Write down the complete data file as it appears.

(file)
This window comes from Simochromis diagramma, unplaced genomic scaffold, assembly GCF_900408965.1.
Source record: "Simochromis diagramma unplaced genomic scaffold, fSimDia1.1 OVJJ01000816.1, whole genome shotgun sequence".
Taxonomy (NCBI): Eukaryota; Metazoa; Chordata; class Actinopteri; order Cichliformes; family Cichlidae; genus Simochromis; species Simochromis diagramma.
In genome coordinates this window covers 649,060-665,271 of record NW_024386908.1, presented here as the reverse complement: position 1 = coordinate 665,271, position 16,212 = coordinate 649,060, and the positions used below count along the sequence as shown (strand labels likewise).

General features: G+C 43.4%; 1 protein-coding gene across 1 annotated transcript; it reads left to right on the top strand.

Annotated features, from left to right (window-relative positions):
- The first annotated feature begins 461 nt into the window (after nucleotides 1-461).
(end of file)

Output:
This window comes from Simochromis diagramma, unplaced genomic scaffold, assembly GCF_900408965.1.
Source record: "Simochromis diagramma unplaced genomic scaffold, fSimDia1.1 OVJJ01000816.1, whole genome shotgun sequence".
Taxonomy (NCBI): Eukaryota; Metazoa; Chordata; class Actinopteri; order Cichliformes; family Cichlidae; genus Simochromis; species Simochromis diagramma.
In genome coordinates this window covers 649,060-665,271 of record NW_024386908.1, presented here as the reverse complement: position 1 = coordinate 665,271, position 16,212 = coordinate 649,060, and the positions used below count along the sequence as shown (strand labels likewise).

General features: G+C 43.4%; 1 protein-coding gene across 1 annotated transcript; it reads left to right on the top strand.

Annotated features, from left to right (window-relative positions):
- The first annotated feature begins 461 nt into the window (after nucleotides 1-461).